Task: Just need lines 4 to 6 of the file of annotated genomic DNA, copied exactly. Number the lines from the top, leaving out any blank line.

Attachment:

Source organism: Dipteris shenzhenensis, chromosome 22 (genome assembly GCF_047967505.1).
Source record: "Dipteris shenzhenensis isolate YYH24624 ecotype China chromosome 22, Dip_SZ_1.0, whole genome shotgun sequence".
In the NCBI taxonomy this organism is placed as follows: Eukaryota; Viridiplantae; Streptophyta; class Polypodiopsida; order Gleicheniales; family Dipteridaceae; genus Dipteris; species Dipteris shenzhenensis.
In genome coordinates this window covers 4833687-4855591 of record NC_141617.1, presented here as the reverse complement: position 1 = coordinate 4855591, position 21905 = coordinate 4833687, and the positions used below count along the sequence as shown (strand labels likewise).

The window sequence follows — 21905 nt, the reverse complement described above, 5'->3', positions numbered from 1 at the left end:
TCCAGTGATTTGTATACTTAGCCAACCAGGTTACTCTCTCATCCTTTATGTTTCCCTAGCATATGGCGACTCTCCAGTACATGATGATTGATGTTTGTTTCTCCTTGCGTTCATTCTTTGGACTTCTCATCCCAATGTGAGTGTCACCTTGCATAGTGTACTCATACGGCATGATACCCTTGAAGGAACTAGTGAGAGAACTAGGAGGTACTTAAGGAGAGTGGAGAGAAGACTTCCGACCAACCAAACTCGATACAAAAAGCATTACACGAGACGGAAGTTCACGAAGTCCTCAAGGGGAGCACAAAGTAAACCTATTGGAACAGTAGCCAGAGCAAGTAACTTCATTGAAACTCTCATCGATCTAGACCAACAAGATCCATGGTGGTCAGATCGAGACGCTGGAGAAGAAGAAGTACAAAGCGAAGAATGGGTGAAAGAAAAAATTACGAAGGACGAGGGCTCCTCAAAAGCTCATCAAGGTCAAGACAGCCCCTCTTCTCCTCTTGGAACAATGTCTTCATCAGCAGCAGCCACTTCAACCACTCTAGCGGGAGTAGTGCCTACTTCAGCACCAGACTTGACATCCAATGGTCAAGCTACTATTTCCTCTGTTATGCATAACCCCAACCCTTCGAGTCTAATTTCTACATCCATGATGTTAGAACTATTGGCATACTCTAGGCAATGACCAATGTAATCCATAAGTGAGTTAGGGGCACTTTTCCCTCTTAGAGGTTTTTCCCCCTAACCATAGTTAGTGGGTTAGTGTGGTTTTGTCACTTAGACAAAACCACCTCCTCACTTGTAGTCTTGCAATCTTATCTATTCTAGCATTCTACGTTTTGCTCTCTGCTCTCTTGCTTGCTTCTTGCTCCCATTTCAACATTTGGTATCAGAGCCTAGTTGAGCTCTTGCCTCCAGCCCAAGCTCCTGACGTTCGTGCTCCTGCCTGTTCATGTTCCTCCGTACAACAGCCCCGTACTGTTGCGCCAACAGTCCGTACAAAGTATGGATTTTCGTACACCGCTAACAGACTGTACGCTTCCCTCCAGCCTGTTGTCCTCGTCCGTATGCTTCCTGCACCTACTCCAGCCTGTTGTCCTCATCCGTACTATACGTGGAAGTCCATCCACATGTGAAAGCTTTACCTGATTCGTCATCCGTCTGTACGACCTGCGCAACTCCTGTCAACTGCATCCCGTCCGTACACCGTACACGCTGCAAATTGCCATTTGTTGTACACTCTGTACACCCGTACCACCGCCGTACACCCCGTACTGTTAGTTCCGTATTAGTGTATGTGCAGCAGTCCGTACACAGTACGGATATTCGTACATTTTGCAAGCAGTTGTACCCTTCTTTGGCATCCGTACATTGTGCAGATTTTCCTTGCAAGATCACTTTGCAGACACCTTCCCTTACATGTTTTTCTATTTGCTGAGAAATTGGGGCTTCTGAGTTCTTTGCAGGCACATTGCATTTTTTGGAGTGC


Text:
In genome coordinates this window covers 4833687-4855591 of record NC_141617.1, presented here as the reverse complement: position 1 = coordinate 4855591, position 21905 = coordinate 4833687, and the positions used below count along the sequence as shown (strand labels likewise).

The window sequence follows — 21905 nt, the reverse complement described above, 5'->3', positions numbered from 1 at the left end:
TCCAGTGATTTGTATACTTAGCCAACCAGGTTACTCTCTCATCCTTTATGTTTCCCTAGCATATGGCGACTCTCCAGTACATGATGATTGATGTTTGTTTCTCCTTGCGTTCATTCTTTGGACTTCTCATCCCAATGTGAGTGTCACCTTGCATAGTGTACTCATACGGCATGATACCCTTGAAGGAACTAGTGAGAGAACTAGGAGGTACTTAAGGAGAGTGGAGAGAAGACTTCCGACCAACCAAACTCGATACAAAAAGCATTACACGAGACGGAAGTTCACGAAGTCCTCAAGGGGAGCACAAAGTAAACCTATTGGAACAGTAGCCAGAGCAAGTAACTTCATTGAAACTCTCATCGATCTAGACCAACAAGATCCATGGTGGTCAGATCGAGACGCTGGAGAAGAAGAAGTACAAAGCGAAGAATGGGTGAAAGAAAAAATTACGAAGGACGAGGGCTCCTCAAAAGCTCATCAAGGTCAAGACAGCCCCTCTTCTCCTCTTGGAACAATGTCTTCATCAGCAGCAGCCACTTCAACCACTCTAGCGGGAGTAGTGCCTACTTCAGCACCAGACTTGACATCCAATGGTCAAGCTACTATTTCCTCTGTTATGCATAACCCCAACCCTTCGAGTCTAATTTCTACATCCATGATGTTAGAACTATTGGCATACTCTAGGCAATGACCAATGTAATCCATAAGTGAGTTAGGGGCACTTTTCCCTCTTAGAGGTTTTTCCCCCTAACCATAGTTAGTGGGTTAGTGTGGTTTTGTCACTTAGACAAAACCACCTCCTCACTTGTAGTCTTGCAATCTTATCTATTCTAGCATTCTACGTTTTGCTCTCTGCTCTCTTGCTTGCTTCTTGCTCCCATTTCAACATTTGGTATCAGAGCCTAGTTGAGCTCTTGCCTCCAGCCCAAGCTCCTGACGTTCGTGCTCCTGCCTGTTCATGTTCCTCCGTACAACAGCCCCGTACTGTTGCGCCAACAGTCCGTACAAAGTATGGATTTTCGTACACCGCTAACAGACTGTACGCTTCCCTCCAGCCTGTTGTCCTCGTCCGTATGCTTCCTGCACCTACTCCAGCCTGTTGTCCTCATCCGTACTATACGTGGAAGTCCATCCACATGTGAAAGCTTTACCTGATTCGTCATCCGTCTGTACGACCTGCGCAACTCCTGTCAACTGCATCCCGTCCGTACACCGTACACGCTGCAAATTGCCATTTGTTGTACACTCTGTACACCCGTACCACCGCCGTACACCCCGTACTGTTAGTTCCGTATTAGTGTATGTGCAGCAGTCCGTACACAGTACGGATATTCGTACATTTTGCAAGCAGTTGTACCCTTCTTTGGCATCCGTACATTGTGCAGATTTTCCTTGCAAGATCACTTTGCAGACACCTTCCCTTACATGTTTTTCTATTTGCTGAGAAATTGGGGCTTCTGAGTTCTTTGCAGGCACATTGCATTTTTTGGAGTGC